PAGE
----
3. The paper as presently drafted confines itself primarily to techniques for coordinating MAP and AID programs; it is very lean on the bureaucratic machinery needed to ensure that these techniques are effectively carried out and that the inevitable differences which will arise are suitably aired and resolved. For example, what happens after the two planning and programming cycles are meshed, and a number of alternative mixes for MAP and AID programs have been proposed? What machinery is there for adjudicating these differences and if necessary pushing them up the line for decision? This is of course the function of the Coordinator, but I would like to see this function spelled out so that everyone would have it clearly in mind. It might run as follows: (1) PRCS would prepare a list of issues arising from the comparison of MAP and AID programs, etc.—this list with its recommendations [Typeset Page 1674] for solution would be sent to the Coordinator; (2) the Coordinator would rule on these issues, after suitable hearings; (3) If AID, State, or DOD still objected to certain of his decisions, the Coordinator would submit these issues to the Secretaries of State and Defense jointly; and (4) if unresolved at that level, they would be taken to the President.

Therefore, the report should have a section on machinery for carrying out coordination.

Equally important is adequate machinery for achieving prior agreement on overall program guidelines before each five year guidance is sent to the field. I regard this as a very important exercise, because [Facsimile Page 4] it tends to set the pattern for the annual program cycle. Yet, while AID and DOD each devote great effort to working out the guidelines for their own programs (and Congressional presentations), any impression is that all too little time is spent on the inter-relationships between these programs. The “alternatives” approach to key countries would almost force a more meaningful exercise along these lines.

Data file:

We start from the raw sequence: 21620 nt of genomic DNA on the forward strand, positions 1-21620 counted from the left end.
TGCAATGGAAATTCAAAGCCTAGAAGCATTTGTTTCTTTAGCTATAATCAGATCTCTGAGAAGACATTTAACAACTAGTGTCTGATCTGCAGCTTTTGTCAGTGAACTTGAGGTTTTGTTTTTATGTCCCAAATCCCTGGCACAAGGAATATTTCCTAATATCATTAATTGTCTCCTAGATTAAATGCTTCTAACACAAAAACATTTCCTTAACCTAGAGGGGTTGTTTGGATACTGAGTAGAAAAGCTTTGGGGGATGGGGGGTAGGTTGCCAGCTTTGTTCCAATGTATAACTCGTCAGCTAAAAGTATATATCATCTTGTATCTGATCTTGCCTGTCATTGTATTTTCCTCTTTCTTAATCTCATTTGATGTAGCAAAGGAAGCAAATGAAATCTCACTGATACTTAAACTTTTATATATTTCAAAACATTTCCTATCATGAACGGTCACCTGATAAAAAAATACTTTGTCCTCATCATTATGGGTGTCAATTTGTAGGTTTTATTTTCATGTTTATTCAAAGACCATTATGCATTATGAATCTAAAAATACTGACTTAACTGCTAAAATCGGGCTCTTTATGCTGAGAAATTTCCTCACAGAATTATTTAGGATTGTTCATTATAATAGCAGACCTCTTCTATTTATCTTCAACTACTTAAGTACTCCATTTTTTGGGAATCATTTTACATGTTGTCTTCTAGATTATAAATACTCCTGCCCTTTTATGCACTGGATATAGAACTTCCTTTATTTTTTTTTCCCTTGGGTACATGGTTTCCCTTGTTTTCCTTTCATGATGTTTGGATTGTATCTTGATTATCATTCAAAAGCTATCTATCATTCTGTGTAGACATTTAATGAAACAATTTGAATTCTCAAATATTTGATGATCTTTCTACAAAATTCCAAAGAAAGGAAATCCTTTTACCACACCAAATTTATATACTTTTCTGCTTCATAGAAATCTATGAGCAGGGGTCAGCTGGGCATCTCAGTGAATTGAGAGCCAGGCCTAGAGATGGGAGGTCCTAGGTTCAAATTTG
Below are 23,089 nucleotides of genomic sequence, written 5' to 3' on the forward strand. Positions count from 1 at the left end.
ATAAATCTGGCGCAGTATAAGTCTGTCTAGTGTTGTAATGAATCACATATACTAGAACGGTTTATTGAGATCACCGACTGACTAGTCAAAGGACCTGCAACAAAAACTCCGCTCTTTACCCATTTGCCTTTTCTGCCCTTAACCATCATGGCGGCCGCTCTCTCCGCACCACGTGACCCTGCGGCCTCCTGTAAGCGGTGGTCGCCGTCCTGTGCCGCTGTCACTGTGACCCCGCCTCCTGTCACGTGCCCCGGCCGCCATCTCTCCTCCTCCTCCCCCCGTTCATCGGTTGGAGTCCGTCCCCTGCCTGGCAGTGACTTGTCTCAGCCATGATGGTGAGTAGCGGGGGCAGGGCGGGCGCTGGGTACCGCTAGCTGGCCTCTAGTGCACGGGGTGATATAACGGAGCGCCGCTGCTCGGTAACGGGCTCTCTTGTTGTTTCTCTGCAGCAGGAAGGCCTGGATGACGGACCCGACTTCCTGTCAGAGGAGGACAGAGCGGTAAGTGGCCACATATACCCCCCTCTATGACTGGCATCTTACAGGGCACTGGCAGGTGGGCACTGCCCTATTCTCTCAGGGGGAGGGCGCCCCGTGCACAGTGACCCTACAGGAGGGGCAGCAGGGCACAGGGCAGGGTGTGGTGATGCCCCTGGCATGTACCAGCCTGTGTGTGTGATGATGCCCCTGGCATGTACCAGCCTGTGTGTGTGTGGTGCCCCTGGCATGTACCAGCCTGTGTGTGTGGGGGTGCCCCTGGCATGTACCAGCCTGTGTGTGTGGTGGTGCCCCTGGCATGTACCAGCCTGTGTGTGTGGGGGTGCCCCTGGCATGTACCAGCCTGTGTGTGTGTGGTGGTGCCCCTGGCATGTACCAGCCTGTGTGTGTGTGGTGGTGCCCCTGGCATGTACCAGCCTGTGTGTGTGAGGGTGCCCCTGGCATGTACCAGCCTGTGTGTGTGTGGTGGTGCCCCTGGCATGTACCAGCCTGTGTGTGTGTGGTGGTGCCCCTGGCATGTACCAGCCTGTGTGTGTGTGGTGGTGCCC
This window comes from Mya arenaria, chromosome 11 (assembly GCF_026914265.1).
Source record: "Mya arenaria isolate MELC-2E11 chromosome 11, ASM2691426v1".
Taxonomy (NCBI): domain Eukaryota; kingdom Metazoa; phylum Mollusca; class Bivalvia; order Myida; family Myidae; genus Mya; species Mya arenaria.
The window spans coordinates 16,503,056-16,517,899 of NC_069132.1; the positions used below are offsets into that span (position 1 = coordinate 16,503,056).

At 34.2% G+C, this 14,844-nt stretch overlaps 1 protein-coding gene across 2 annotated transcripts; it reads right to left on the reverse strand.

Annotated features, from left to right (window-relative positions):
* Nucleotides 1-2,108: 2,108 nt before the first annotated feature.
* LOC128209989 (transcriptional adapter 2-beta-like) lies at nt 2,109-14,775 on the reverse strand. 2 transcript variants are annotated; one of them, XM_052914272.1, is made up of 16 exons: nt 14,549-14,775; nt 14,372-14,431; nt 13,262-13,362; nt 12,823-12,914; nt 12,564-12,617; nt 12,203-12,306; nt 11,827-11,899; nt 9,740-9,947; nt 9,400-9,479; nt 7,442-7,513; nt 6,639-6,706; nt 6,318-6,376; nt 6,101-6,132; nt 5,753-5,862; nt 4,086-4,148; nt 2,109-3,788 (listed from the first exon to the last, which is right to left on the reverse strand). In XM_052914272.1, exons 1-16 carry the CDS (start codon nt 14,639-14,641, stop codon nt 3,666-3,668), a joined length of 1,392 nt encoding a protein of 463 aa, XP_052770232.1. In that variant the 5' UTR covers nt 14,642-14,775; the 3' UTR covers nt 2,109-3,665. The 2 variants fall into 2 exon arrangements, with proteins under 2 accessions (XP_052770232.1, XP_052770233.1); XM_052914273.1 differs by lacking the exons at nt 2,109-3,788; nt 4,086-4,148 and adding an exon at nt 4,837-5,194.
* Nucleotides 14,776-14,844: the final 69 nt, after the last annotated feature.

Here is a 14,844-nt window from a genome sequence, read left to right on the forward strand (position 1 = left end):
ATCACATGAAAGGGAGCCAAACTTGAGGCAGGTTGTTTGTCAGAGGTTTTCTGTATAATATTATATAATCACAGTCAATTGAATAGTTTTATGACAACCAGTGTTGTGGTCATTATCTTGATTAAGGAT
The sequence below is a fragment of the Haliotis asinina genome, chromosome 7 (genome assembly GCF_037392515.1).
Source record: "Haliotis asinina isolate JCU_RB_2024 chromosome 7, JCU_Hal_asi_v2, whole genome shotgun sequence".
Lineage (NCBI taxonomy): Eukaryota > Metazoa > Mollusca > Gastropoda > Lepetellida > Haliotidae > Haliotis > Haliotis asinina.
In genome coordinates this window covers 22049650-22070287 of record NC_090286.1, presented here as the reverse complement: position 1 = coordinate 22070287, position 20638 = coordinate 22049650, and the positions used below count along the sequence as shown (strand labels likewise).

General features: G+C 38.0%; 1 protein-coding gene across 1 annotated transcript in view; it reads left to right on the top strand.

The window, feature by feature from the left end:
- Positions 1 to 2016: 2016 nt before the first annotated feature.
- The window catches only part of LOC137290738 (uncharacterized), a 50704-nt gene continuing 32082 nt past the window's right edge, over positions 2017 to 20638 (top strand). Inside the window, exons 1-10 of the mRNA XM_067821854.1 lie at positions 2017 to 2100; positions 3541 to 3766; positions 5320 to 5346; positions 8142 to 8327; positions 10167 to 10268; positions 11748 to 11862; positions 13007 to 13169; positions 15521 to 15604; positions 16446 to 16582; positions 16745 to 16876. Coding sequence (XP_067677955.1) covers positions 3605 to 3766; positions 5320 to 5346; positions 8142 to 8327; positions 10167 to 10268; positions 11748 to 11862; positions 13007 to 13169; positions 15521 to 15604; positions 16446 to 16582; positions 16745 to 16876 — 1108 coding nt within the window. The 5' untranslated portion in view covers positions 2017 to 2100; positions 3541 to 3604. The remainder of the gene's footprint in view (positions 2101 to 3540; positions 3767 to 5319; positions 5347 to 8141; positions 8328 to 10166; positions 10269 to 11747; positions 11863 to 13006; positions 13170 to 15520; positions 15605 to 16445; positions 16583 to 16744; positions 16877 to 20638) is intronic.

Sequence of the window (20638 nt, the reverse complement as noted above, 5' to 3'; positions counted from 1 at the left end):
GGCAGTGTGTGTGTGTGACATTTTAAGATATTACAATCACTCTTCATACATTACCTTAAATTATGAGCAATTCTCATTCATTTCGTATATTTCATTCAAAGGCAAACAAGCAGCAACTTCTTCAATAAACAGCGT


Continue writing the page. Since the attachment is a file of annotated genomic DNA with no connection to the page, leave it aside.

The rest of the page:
4. Shouldn’t greater emphasis be placed on the role of the country team in doing the first stage analysis of the optimum mix desired in a given country. We want the Ambassador himself to consider meaningful choices between MAP and AID inputs and to render the initial judgments. But we will not be able to get him to do so unless he has real reason to believe that if he opts for a road instead of a Hawk battalion he’ll have a fair chance of getting it. None of the techniques for developing meaningful alternatives will be worth a hoot unless we actually decide back here to pursue one or the other in a few key cases, and thus prove we mean what we say. But perhaps I’m putting the cart before the horse.

5. The AID report should specify when the recommendations are to be put into effect. I gather that there is some testing this should not be done before the FY ’65 planning cycle. Shouldn’t we at least consider moving up the date for the meshing of the planning cycles to FY ’60 instead of trying to take everything in one big [illegible in the original]. We should begin moving as soon as possible in the directions suggested by the report.

6. More emphasis might be given to expounding the essential rationale for MAP and AID coordination which underlies the report. Pages 6–9 of Wolf’s draft make a good start but could be somewhat beefed up.

7. Finally, while AID ought to be allowed the time to do the job right, an interim report would be useful to show that you’re moving and to keep the momentum. It will relieve the pressure for an early final report, and justify your taking another two months or so. Propose a new final deadline and we’ll concur.

R.W. Komer
  1. AID draft on improving coordination of military and economic aid programs. Secret. 4 pp. Kennedy Library, National Security Files, Kaysen Series, Foreign Aid, General, 5/62–11/63, Box 373.